Nice development by Toyota. Always a forward looking company. It made me smile - partly because I could imagine having such a helper one day. The "mature citizen" of the future just may have this machine, an automatic floor sweeping robot, maybe even an automatic "closet" that can help them get dressed. It will be a very different world from what our parents experienced.
Charles, I agree. I want a robot to look like a machine, not my next door neighbor. I understand that for some individuals to accept a robot it has to have a warm and pleasing appearance and the Toyota robot is in cusp of providing it. Rethink Robotics' Baxter I believe has achieved the warm pleasing appearance attribute.
Creepy is relative. I can remember bosses being "creeped out" by email when it first came into the workplace. Could we do business without it today?
On a more similar note, realistic animation had several hurdles because of the uncanny valley hypothesis. People just weren't ready to see a "not quite human" reality on screen. Designers have worked around that by using more realistic effects in anthropomorphic characters (notice how Alex the Lion's hair in the movie Madagascar blows in the wind). Human characters still need to look like animation to be accepted in the main stream but it's slowly changing. Video gaming and adult entertainment have used more realistic animation for years. People are getting used to it.
It's interesting that so many over the age of 60 embrace human-like robots (there must be a pun in there somehow). Typically we only expect children to gravitate towards new technology easily.
Thanks for reporting on this. Toyota also has created another series of robots that help patients and healthcare workers, including the Patient Transfer Assist, the Walk Training Assist, the Balance Training Assist, and the Independent Walk Assist: http://www2.toyota.co.jp/en/news/11/11/1101.html
Ferby, I haven't seen one of those in a while. Once when we were driving from Olso to Stockholm we stopped at a McDonalds in the countryside. The toy in the Happy Meal was a mini Ferby. The main problem with it was that it answered back in Swedish.
One of the longest emerging trends in geriatric healthcare is using robots. In the 90's, many realized that a Ferby (that hamster-like robot toy), could be a good companion to those who were unable to care for pets. Robotics enabled assisted living in already used in in Japan and Europe.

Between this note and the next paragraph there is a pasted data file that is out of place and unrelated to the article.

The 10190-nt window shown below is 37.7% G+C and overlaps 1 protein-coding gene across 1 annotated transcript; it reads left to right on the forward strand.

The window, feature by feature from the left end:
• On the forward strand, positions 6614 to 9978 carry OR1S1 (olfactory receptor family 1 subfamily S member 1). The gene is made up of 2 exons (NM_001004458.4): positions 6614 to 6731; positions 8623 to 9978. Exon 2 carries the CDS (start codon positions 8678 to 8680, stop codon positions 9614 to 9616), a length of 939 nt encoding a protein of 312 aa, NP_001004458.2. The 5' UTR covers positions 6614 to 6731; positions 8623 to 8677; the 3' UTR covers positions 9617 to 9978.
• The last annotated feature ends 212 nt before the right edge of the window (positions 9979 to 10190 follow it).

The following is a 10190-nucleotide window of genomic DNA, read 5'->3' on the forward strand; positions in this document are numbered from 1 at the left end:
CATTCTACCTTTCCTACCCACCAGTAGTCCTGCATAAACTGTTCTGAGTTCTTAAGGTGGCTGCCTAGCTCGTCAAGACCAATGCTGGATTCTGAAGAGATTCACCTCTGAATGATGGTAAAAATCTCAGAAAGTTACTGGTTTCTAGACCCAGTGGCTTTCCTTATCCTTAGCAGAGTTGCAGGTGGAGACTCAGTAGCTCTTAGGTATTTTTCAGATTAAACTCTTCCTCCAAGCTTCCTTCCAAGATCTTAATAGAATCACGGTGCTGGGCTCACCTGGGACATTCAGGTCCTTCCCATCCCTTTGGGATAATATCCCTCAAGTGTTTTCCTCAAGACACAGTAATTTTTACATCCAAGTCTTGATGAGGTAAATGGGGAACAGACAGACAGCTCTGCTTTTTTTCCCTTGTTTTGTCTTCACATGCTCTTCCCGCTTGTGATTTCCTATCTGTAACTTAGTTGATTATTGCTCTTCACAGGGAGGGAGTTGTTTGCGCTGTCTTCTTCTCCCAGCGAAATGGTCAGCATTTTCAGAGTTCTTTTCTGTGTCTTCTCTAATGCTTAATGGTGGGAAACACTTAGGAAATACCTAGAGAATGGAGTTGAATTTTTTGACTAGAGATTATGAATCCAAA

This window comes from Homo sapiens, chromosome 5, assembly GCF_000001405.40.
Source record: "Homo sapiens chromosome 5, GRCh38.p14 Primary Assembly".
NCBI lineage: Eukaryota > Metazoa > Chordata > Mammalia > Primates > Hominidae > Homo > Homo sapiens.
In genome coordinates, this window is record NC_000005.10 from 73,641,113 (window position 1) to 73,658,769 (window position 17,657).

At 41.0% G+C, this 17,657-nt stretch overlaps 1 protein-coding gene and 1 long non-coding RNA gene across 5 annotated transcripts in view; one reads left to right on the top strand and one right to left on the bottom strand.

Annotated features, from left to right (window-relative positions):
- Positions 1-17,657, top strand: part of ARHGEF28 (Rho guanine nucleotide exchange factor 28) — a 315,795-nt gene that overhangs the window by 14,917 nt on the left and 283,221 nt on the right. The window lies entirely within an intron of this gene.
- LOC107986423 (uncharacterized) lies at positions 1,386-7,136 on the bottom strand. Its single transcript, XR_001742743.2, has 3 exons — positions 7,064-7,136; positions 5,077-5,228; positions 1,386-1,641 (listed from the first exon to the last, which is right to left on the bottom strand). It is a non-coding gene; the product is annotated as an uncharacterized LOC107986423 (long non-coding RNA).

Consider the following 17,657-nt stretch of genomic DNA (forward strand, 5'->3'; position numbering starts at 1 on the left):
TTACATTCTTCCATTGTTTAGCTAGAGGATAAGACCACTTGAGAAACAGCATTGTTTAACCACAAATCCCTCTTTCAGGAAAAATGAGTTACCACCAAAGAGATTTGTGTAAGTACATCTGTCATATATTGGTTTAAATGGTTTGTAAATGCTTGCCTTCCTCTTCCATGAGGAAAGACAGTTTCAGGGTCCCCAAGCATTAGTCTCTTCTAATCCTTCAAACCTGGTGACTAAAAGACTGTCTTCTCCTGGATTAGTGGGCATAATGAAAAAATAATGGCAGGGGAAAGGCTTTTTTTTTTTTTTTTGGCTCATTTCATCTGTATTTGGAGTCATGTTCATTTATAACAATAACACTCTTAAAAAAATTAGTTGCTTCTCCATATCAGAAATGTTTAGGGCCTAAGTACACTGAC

In a recent issue of the IEEE Proceedings on Quality of Life Technology there was a robot with a humanlike body used for a similar purpose. This seems more practical, and probably much less expensive, for a range of simple tasks.
Earlier this year paralyzed IndyCar drive Sam Schmidt did the seemingly impossible -- opening the qualifying rounds at Indy by driving a modified Corvette C7 Stingray around the Indianapolis Motor Speedway.
Wearables are changing the way we see ourselves. With onboard sensors that have access to our bodies, we are starting to know our physical selves like never before, quantifying our activity, our heart rate, breathing, and even our muscle effort.
Last week, the bill for reforming chemical regulation, the TSCA Modernization Act of 2015, passed the House. If it or a similar bill becomes law, the effects on cost and availability of adhesives and plastics incorporating these substances are not yet clear.
This year, Design News is getting a head start on the Fourth of July celebration. In honor of our country and its legacy of engineering innovation -- in all of its forms -- we are taking you on an alphabetical tour through all 50 states to showcase interesting engineering breakthroughs and historically significant events.
Focus on Fundamentals consists of 45-minute on-line classes that cover a host of technologies. You learn without leaving the comfort of your desk. All classes are taught by subject-matter experts and all are archived. So if you can't attend live, attend at your convenience.